(June 14) The U.S. House Agriculture Committee, which will hammer out a new farm bill next year, now knows what fruit growers in the Pacific Northwest want in the measure — funding for research.

Fruit producers are looking for ways to stave off problems finding field workers and fighting pests and diseases with outmoded chemicals, said Chris Schlect, president of the Yakima, Wash.-based Northwest Horticultural Council, who attended a committee hearing June 10 in Yakima.

“Collectively, we all want to see a greater focus on research,” Schlect said June 13.

With border security and immigration reform dominating headlines across the country, growers are increasingly worried about finding enough field labor, Schlect said.

That was also mentioned by many of the panelists that testified that we simply have to have some type of guest-worker program if these crops are to continue to be harvested in the U.S.

Short of that, growers must turn to technology for answers, in the form of mechanical harvesting devices, Schlect said.

The hearing is one of 12 the agriculture committee has scheduled across the U.S. as a way to get grower input for the upcoming farm bill.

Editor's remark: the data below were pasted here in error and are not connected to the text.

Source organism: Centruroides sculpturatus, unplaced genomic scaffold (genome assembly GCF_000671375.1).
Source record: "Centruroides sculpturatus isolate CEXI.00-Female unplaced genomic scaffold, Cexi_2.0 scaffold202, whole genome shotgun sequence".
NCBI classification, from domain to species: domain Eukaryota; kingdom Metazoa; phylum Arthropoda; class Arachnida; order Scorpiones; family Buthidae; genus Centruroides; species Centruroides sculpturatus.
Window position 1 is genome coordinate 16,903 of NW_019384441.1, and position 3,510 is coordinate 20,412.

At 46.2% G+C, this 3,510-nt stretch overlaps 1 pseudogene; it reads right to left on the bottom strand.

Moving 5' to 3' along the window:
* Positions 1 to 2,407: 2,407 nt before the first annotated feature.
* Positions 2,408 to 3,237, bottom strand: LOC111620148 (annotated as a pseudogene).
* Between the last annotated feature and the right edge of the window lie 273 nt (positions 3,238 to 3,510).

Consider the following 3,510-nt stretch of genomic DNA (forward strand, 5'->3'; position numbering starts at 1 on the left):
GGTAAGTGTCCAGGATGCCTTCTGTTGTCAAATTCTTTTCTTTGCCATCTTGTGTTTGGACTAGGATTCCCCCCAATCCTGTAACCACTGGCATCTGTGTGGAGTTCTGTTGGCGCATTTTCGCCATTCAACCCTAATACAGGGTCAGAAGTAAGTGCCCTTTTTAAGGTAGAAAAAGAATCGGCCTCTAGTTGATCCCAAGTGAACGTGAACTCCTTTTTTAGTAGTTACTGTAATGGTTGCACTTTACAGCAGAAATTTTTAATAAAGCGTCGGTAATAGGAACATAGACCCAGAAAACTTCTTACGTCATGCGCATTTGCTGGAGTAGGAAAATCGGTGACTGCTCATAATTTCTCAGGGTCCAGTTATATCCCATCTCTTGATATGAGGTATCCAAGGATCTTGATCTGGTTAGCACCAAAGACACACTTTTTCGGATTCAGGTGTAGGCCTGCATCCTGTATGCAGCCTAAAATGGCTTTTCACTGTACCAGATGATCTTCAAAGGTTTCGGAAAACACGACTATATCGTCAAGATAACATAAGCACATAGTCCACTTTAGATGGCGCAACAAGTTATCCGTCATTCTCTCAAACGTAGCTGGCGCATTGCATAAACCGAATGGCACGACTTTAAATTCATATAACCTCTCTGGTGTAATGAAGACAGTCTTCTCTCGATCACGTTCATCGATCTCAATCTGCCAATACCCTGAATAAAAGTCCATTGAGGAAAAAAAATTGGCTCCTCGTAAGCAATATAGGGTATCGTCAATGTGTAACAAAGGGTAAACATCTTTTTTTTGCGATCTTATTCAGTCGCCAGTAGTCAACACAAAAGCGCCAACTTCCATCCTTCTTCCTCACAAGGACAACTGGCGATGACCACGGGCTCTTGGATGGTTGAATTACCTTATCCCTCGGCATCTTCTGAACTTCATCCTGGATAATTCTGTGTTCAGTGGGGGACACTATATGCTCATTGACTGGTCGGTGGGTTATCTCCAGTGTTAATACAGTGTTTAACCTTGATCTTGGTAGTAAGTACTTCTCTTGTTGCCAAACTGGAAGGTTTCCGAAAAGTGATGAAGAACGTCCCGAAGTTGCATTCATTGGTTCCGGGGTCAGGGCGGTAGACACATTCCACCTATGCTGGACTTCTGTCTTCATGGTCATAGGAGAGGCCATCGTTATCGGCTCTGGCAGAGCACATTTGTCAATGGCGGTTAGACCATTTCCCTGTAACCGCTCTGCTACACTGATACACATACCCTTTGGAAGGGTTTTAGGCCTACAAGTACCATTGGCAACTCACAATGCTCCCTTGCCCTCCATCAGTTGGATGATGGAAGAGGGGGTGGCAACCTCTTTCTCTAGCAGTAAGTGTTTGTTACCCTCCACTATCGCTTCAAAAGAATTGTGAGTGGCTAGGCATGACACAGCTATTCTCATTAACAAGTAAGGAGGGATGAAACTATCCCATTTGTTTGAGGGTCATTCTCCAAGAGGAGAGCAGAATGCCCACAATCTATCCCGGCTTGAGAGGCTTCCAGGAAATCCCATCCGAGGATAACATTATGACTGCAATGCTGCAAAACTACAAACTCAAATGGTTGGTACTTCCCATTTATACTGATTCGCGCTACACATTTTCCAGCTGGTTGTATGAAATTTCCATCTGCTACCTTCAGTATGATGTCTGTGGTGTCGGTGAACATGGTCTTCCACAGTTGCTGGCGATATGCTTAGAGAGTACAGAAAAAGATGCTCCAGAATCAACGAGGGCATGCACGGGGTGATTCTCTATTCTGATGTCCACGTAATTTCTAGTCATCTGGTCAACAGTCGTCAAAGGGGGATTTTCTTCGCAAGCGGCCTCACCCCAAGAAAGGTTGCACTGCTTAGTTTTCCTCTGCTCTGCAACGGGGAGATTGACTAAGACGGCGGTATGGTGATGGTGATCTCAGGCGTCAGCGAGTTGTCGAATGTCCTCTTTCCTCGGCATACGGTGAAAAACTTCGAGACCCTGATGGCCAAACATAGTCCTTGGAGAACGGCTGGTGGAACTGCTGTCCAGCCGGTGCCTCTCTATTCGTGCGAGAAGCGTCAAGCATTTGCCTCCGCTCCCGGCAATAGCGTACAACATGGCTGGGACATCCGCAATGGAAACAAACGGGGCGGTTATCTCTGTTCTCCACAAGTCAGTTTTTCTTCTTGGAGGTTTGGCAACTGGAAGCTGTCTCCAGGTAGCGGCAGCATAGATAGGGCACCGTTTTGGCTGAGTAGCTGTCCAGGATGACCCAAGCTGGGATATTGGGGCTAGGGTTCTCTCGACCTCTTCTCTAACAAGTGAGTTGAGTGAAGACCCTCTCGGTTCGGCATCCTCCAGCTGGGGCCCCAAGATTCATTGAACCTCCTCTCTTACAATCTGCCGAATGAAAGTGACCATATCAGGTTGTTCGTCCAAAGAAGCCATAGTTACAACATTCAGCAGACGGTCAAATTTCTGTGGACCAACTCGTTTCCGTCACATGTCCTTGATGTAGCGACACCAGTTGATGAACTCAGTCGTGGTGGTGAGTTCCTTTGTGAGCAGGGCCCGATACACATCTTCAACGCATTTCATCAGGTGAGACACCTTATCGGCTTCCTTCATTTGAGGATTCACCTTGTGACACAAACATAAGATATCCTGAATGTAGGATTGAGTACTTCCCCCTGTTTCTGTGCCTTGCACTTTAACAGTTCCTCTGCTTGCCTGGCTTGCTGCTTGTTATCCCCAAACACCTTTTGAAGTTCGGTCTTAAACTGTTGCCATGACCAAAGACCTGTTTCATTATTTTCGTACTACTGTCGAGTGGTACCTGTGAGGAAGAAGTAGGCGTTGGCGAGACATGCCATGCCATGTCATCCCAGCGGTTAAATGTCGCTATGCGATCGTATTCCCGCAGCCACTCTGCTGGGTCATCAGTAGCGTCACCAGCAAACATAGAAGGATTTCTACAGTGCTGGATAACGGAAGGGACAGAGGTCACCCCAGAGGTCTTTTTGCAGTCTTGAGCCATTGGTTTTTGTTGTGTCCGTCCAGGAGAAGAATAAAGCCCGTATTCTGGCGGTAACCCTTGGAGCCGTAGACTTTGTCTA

The current farm bill expires Sept. 30, 2007.


Schlect said the industry also has to update its arsenal in fighting pests and diseases.

“One area that is important is substitutes for old chemicals developed in the 1940s and ‘50s that are slowly being removed from the growers’ toolbox,” he said.

The committee came to Yakima at the request of Rep. Doc Hastings, R-Wash., who represents fruit growers in central Washington.

“With a focus on specialty crops and unique water and environmental challenges, the needs of our agriculture community are far different than those in many other farm states,” Hastings said in a news release, announcing the hearing in his state.